It was easier to lead in the way they always had than to aim for excellence. Many would not empower front line workers to change their work habits when they encountered problems, opting instead to issue rules and edicts from above. Most refused to be transparent about errors, instead hiding them and claiming unsubstantiated greatness.
To overcome these barriers to regional excellence, a group of us at the Pittsburgh Urban Magnet Project formed PUMP Futures. We engaged our committee, board and members to answer a challenging question: If we were to aim for perfection at just one goal to make Pittsburgh the best place in the world to live, what would it be?
In the end the group came up with six nominees, selected for their potential to have the most impact by influencing many other aspects of community life:
• 100 percent student proficiency
• Zero safety incidents
• Zero net CO2 emissions
• 100 percent voter participation
• Zero poverty
• Zero obesity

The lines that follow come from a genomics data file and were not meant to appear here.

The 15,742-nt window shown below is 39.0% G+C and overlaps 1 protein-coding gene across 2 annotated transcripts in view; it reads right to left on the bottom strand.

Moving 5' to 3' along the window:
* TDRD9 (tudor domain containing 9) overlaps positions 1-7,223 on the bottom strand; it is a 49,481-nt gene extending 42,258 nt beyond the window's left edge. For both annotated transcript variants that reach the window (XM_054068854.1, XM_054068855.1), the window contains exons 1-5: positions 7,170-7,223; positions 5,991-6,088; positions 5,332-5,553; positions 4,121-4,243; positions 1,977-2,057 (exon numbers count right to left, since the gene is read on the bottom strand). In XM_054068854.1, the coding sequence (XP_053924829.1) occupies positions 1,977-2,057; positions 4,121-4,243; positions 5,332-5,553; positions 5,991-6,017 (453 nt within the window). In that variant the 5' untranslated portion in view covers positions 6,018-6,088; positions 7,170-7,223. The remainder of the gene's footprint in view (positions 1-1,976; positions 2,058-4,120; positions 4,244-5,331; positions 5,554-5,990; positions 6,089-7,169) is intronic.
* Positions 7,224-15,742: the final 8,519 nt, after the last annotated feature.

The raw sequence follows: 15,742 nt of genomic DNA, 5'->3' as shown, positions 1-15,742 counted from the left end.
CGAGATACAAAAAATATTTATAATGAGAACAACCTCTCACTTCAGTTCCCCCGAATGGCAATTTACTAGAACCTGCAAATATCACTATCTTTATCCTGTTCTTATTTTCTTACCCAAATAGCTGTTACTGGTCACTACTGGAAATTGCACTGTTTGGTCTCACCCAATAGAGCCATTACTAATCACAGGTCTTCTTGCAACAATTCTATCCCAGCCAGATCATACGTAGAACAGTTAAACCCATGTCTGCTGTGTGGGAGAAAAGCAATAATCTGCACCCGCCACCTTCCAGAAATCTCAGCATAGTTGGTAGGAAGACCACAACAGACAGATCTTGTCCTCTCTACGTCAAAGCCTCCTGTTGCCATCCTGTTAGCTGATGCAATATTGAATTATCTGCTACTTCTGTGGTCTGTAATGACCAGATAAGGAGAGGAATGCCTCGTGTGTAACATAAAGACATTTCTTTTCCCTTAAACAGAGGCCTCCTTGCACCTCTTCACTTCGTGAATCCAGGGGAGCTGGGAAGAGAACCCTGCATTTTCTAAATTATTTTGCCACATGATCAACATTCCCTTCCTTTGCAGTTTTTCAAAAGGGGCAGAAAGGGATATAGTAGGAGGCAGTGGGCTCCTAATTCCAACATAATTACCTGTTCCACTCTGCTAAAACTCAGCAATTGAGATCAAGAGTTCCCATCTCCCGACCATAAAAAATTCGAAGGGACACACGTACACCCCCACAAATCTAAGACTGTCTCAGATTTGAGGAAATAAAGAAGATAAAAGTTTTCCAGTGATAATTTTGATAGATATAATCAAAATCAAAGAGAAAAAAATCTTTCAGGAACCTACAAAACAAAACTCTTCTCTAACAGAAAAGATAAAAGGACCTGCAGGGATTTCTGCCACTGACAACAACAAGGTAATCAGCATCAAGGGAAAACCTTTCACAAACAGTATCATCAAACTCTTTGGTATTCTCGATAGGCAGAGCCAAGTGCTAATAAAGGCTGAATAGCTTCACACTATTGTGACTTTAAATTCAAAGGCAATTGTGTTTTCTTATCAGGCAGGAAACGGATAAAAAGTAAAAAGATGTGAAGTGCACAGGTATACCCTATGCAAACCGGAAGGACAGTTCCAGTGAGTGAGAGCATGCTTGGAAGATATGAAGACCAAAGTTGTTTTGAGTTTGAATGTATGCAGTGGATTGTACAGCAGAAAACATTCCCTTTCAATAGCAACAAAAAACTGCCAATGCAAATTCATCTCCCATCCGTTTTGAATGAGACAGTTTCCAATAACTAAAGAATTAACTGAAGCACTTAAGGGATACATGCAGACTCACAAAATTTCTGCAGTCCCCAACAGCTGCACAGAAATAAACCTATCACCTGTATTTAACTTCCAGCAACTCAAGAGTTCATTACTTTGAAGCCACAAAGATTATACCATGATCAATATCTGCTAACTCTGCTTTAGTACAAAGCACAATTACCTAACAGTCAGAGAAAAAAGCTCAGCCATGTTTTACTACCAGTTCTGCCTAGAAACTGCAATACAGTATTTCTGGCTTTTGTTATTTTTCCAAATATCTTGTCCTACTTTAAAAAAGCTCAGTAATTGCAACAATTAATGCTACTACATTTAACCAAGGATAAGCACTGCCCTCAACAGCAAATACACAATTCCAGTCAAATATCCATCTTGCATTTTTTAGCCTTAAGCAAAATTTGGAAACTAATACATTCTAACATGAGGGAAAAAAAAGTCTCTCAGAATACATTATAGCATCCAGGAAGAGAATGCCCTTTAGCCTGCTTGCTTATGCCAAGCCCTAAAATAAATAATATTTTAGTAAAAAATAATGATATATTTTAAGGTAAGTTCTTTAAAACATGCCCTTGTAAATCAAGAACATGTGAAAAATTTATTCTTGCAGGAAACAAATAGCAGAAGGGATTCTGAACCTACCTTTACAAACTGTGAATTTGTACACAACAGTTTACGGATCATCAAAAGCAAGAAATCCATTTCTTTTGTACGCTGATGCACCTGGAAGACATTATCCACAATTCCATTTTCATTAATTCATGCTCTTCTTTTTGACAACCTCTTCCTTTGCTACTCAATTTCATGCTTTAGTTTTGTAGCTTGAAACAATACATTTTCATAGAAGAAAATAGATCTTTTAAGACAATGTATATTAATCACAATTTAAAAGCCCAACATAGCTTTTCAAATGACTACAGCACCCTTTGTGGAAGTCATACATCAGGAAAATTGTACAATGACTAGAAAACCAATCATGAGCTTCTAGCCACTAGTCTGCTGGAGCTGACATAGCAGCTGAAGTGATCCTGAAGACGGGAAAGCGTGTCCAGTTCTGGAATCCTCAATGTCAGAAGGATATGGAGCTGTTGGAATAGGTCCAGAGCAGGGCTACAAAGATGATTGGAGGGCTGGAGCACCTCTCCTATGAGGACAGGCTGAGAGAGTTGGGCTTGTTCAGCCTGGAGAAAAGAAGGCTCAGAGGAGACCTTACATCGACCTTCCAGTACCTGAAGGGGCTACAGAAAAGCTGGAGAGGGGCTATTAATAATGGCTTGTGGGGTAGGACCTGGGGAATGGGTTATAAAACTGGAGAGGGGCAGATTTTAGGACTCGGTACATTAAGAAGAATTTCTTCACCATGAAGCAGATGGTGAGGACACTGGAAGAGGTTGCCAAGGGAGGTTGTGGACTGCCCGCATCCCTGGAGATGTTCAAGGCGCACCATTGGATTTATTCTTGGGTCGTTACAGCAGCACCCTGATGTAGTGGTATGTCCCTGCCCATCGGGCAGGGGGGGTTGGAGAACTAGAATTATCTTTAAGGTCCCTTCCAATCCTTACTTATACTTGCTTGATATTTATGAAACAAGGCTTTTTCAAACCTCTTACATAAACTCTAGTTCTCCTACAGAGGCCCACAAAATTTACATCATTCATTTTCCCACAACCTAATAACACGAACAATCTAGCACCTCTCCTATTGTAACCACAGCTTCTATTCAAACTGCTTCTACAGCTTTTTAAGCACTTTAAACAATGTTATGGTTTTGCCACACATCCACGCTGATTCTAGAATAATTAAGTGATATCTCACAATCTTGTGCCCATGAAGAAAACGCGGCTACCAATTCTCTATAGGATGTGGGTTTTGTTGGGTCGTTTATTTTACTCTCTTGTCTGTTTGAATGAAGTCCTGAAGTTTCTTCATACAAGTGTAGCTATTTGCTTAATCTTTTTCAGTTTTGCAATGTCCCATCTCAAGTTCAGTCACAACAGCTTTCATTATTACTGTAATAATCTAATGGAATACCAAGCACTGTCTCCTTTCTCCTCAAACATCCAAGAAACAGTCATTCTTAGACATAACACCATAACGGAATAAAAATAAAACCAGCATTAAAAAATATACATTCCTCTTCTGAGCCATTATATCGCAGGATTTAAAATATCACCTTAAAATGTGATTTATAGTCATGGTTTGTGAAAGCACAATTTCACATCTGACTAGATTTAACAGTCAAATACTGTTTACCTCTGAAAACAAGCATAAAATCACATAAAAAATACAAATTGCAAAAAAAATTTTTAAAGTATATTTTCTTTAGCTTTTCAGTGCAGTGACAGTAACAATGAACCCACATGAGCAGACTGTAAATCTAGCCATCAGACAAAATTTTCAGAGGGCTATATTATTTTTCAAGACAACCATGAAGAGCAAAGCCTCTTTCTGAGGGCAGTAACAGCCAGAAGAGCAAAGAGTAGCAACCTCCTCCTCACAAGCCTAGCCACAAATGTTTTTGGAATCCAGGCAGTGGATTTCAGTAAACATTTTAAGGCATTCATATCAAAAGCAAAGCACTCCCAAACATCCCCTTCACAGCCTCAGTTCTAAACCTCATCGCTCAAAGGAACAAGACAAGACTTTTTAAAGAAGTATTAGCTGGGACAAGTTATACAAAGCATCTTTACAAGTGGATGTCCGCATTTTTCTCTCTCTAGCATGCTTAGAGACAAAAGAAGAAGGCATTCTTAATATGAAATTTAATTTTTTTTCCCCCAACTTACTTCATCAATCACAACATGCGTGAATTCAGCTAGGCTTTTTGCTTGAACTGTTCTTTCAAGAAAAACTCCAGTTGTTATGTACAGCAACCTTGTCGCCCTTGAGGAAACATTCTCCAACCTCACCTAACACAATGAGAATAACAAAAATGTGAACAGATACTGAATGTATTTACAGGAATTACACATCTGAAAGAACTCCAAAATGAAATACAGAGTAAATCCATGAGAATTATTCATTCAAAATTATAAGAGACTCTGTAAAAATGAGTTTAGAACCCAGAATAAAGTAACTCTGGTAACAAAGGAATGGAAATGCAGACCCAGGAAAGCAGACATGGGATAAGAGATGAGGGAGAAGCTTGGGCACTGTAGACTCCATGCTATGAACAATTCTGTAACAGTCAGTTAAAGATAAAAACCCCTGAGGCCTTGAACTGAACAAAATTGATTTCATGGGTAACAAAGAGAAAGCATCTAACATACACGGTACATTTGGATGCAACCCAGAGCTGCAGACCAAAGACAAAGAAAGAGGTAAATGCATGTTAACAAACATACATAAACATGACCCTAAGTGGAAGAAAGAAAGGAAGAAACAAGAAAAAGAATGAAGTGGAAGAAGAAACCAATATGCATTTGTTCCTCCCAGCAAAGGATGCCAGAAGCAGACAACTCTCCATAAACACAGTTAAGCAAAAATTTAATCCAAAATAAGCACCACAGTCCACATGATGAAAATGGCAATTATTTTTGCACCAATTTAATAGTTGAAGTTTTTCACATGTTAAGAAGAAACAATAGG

Despite the value of aiming for any one of these as a unifying purpose, or picking a different set of aims, not one political leader has yet adopted a goal of this kind. Achieving any one of these would put us well on the path to regional excellence. Making substantial progress on two or three would truly be a vision for regional transformation.
We know this involves hard work and would be a departure from traditional leadership. But we also know that leaders cast a long shadow, and without a leader who will step up to take this kind of risk, Pittsburgh will not maintain and build on the momentum that has us emerging as a top-tier American city.